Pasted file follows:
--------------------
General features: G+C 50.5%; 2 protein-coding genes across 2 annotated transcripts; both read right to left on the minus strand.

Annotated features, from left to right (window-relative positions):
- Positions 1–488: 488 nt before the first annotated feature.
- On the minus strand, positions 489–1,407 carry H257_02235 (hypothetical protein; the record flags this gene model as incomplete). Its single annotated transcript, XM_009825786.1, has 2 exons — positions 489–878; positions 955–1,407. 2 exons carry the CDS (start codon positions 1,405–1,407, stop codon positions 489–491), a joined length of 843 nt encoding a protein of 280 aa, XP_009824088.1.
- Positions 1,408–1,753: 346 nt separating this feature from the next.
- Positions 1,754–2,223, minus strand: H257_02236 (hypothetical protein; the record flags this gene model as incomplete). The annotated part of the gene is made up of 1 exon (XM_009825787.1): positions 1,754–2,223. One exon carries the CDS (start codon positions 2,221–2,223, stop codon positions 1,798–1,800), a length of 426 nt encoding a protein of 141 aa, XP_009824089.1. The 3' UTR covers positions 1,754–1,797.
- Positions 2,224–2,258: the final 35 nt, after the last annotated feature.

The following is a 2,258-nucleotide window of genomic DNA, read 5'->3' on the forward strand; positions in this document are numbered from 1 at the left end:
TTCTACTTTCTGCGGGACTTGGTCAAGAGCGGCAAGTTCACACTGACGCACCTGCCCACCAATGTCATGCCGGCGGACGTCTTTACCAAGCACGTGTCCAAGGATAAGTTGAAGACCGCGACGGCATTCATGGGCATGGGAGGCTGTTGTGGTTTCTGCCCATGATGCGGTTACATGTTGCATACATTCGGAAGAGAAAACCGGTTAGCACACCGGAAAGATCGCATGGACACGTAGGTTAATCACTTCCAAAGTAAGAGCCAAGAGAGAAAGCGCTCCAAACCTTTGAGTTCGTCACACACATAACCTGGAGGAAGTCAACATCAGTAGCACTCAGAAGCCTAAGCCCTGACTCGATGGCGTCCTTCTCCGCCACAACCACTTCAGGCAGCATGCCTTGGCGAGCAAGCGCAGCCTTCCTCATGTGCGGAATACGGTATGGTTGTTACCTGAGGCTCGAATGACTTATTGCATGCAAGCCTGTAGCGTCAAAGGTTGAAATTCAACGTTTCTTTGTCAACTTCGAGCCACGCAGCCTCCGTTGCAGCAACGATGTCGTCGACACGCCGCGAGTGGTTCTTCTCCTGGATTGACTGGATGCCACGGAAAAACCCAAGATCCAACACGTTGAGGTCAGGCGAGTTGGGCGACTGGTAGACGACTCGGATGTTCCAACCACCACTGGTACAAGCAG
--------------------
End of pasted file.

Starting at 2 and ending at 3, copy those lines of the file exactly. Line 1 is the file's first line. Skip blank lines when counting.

Annotated features, from left to right (window-relative positions):
- Positions 1–488: 488 nt before the first annotated feature.